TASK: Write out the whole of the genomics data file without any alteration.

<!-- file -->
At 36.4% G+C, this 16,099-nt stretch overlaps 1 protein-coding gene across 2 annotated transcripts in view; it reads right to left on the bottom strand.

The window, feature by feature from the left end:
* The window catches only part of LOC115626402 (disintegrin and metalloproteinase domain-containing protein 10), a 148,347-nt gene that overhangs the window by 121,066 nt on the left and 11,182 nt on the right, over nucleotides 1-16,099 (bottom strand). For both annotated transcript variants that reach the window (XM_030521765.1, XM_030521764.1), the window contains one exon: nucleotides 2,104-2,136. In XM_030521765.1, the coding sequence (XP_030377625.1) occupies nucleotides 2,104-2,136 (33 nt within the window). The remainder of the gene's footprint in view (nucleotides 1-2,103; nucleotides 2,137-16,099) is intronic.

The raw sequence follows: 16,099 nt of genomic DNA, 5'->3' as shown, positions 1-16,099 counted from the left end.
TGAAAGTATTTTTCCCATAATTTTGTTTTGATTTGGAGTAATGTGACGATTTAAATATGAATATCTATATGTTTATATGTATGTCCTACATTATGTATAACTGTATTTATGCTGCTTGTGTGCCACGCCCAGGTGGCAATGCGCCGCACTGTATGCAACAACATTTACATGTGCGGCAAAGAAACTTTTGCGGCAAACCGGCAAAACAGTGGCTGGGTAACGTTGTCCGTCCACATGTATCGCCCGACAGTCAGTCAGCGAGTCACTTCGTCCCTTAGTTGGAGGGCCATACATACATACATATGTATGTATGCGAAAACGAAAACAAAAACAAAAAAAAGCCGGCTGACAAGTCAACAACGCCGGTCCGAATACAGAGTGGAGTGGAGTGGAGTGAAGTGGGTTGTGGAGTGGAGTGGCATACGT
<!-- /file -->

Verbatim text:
At 36.4% G+C, this 16,099-nt stretch overlaps 1 protein-coding gene across 2 annotated transcripts in view; it reads right to left on the bottom strand.

The window, feature by feature from the left end:
* The window catches only part of LOC115626402 (disintegrin and metalloproteinase domain-containing protein 10), a 148,347-nt gene that overhangs the window by 121,066 nt on the left and 11,182 nt on the right, over nucleotides 1-16,099 (bottom strand). For both annotated transcript variants that reach the window (XM_030521765.1, XM_030521764.1), the window contains one exon: nucleotides 2,104-2,136. In XM_030521765.1, the coding sequence (XP_030377625.1) occupies nucleotides 2,104-2,136 (33 nt within the window). The remainder of the gene's footprint in view (nucleotides 1-2,103; nucleotides 2,137-16,099) is intronic.

The raw sequence follows: 16,099 nt of genomic DNA, 5'->3' as shown, positions 1-16,099 counted from the left end.
TGAAAGTATTTTTCCCATAATTTTGTTTTGATTTGGAGTAATGTGACGATTTAAATATGAATATCTATATGTTTATATGTATGTCCTACATTATGTATAACTGTATTTATGCTGCTTGTGTGCCACGCCCAGGTGGCAATGCGCCGCACTGTATGCAACAACATTTACATGTGCGGCAAAGAAACTTTTGCGGCAAACCGGCAAAACAGTGGCTGGGTAACGTTGTCCGTCCACATGTATCGCCCGACAGTCAGTCAGCGAGTCACTTCGTCCCTTAGTTGGAGGGCCATACATACATACATATGTATGTATGCGAAAACGAAAACAAAAACAAAAAAAAGCCGGCTGACAAGTCAACAACGCCGGTCCGAATACAGAGTGGAGTGGAGTGGAGTGAAGTGGGTTGTGGAGTGGAGTGGCATACGT